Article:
A Wyoming gender wage gap study is slated for an update, but the findings could be bleak, said Rep. Cathy Connolly, D-Laramie.
As one of the original researchers for a University of Wyoming study regarding the disparity in wages between men and women conducted in 2003, Connolly said she put together House Bill 209, which requires the Wyoming Department of Workforce Services to update UW’s findings.
“In the past couple of the years, Wyoming was 48-49 (out of 50 states in gender wage disparity comparison) of the nation — no longer bottom of the barrel,” Connolly said. “But right before the (2017 Legislative) Session, Wyoming hit rock bottom again.”
Referring to a Fortune Magazine article posted in January, which listed Wyoming’s wage gap as the worst in the nation, Connolly said she decided it was time to update the state’s information.
“Nobody looks at 15-year-old data, especially for economic data,” she said.
Connolly said because she and Rep. Marti Halverson, R-Etna, were often portrayed as having opposing viewpoints on the gender wage gap, they wanted to work together to either debunk the gap as a myth or provide data supporting a need for action.
“We did that on purpose,” Connolly said. “This is a bipartisan effort to get the best data we can on the issue.”
In 2003, the UW study reported women earned about 67 percent of what men earned on average. The article in Fortune Magazine used data collected in a 2014 Harvard University study and reported women earned about 64 percent of what men earned in Wyoming.
“I think the data that is out there on the gross statistic of the wage gap is accurate,” Connolly said. “But what happens when we get nuanced data?”
As the state pushes toward a service-based economy, Connolly said it was important to understand where in the job sector the disparity exists.
While the statics show a wage gap in Wyoming, some business leaders thought the statistic wasn’t representative of individual industries.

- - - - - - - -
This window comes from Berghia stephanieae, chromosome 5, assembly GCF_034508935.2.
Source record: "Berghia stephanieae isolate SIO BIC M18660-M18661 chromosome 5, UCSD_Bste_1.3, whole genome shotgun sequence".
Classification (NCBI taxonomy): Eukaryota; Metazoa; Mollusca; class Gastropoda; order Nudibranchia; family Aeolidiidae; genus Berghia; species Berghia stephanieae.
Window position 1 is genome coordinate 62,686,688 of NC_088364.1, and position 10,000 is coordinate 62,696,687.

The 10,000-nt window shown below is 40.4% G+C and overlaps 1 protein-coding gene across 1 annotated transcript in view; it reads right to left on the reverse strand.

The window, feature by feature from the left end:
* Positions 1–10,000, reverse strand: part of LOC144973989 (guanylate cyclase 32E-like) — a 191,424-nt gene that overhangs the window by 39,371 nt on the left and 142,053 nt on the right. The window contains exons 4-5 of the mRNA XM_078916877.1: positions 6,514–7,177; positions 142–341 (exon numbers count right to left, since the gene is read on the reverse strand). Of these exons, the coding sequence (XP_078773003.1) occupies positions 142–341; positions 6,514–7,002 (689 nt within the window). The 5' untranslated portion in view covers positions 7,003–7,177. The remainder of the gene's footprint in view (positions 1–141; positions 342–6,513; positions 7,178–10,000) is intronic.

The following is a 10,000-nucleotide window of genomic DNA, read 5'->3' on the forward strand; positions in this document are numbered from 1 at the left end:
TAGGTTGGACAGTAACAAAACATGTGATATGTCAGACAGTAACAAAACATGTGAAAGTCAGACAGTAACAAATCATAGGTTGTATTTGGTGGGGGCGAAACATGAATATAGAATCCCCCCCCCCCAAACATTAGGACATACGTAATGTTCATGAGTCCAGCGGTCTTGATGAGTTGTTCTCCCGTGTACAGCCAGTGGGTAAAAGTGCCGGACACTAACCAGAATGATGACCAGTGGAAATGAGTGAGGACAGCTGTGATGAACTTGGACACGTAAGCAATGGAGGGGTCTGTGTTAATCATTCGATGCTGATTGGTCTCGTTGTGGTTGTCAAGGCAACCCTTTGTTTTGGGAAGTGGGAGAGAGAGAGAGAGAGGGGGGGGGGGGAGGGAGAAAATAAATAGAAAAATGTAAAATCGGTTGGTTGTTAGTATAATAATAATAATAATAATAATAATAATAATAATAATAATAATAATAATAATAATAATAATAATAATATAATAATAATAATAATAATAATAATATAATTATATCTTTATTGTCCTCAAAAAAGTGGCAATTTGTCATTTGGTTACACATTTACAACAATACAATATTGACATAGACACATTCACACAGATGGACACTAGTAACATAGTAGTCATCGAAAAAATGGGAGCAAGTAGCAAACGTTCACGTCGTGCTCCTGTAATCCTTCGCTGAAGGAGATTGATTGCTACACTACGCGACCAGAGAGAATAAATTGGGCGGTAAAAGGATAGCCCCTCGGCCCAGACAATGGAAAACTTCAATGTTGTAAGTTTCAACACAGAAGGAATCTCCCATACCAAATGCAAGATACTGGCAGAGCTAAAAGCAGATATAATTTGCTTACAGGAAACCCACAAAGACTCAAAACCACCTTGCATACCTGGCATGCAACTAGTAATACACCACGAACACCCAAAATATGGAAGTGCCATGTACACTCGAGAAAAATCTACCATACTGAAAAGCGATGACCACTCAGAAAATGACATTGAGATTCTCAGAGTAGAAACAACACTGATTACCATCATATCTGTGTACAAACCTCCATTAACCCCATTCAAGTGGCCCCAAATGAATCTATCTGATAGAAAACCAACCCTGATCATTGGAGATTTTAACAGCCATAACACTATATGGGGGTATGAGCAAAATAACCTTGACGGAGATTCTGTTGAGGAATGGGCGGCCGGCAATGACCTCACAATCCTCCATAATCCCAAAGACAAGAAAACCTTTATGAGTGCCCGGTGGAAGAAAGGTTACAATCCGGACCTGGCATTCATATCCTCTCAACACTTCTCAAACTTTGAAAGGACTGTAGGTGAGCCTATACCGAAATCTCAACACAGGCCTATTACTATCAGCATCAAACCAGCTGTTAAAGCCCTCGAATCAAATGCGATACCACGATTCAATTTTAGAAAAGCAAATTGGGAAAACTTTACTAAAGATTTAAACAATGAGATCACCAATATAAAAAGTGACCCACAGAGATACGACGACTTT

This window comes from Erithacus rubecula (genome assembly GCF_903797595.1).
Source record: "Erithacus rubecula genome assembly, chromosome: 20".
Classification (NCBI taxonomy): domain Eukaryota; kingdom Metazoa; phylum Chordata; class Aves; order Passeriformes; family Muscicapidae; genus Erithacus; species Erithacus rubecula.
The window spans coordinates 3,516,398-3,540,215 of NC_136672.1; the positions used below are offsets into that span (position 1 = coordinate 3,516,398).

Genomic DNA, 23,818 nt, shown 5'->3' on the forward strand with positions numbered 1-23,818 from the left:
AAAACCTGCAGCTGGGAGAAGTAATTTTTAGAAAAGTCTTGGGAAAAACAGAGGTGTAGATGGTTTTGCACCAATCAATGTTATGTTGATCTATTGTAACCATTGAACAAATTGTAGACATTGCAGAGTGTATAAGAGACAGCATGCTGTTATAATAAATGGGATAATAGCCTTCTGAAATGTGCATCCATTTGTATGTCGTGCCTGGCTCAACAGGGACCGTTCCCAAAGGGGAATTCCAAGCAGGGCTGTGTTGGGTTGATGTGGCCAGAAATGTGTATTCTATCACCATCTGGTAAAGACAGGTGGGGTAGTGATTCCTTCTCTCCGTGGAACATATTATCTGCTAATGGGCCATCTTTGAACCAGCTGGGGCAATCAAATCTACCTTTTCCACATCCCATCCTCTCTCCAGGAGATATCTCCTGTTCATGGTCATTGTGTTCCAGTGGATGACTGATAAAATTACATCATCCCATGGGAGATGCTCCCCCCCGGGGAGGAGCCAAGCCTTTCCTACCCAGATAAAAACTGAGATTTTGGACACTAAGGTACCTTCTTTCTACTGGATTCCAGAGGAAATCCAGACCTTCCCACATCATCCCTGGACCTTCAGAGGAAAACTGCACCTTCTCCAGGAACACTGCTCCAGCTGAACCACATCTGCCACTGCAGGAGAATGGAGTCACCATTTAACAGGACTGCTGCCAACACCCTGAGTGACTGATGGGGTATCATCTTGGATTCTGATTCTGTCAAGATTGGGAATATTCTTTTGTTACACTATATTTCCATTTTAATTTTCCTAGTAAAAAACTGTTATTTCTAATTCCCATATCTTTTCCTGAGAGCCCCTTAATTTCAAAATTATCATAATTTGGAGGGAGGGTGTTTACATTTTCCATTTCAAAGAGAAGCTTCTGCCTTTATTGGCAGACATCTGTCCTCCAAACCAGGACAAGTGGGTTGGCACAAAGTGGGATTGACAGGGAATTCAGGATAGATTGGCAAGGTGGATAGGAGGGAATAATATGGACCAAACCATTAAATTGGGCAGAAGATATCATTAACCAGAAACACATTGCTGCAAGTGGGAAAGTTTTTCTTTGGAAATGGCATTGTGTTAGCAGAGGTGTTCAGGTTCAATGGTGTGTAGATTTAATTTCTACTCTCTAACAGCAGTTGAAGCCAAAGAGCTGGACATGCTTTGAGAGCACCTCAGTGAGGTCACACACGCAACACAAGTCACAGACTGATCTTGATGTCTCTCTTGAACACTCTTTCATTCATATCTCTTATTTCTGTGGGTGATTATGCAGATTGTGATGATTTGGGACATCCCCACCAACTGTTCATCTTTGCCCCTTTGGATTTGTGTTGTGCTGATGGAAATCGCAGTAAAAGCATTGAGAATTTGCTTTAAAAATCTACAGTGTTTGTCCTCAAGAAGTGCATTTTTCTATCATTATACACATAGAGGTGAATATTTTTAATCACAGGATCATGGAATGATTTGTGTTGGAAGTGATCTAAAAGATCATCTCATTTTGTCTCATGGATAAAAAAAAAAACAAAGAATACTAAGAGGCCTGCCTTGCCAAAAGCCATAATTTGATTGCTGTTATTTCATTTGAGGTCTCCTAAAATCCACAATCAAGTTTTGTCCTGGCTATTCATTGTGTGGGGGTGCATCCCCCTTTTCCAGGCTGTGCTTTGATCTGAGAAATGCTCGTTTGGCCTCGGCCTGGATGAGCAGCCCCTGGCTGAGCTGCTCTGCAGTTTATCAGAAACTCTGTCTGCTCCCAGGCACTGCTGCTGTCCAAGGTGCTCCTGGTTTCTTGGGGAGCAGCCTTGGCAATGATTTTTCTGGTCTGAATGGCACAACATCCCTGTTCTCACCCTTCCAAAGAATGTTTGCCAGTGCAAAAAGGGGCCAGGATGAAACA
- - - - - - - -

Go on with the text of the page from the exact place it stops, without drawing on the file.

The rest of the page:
“I do believe there is disparity in wages in many industries in the state, but not all,” said Jill Kline, Wyoming Small Business Development Center Network state director. “I believe a lot of women choose to start their own business so they can dictate what they’re making.”
Kline said it was important to close the wage gap because family households more commonly rely on both parents to provide income these days.
“It’s just not the case that it’s typical for one parent to be able to provide for the whole family anymore,” she said.
Laramie Main Street Alliance Executive Director Trey Sherwood said despite the results of the study, it was an important step toward informing women in the workforce.
“I wouldn’t be surprised if the study shows we have not made as much progress as we should have,” Sherwood said.
“Whether the results are good or bad, we as business leaders need to use that information to be proactive and creative about how to fix this.”
Kline and Sherwood agreed the study should be updated more often than once every 15 years.
“I would say they’ve been lax,” Kline said.
Sherwood said she would like to see the information updated annually and put together as a tool for people to reference when seeking promotions or employment.
“My hope is that by turning this over to the (Wyoming) Department of Workforce Services, they will update it more often — once every 3-5 years,” Connolly said.
While the primary goal of the bill is to secure accurate data, Connolly said she would like to see the study reveal methods of closing the wage gap used in surrounding states.
“I’m also interested in the state’s economic development,” she said.
Encouraging incoming businesses to commit to offering comparable wages for men and women, Connolly said could be one solution to closing the gap.
Gov. Matt Mead signed HB 209 into law Wednesday.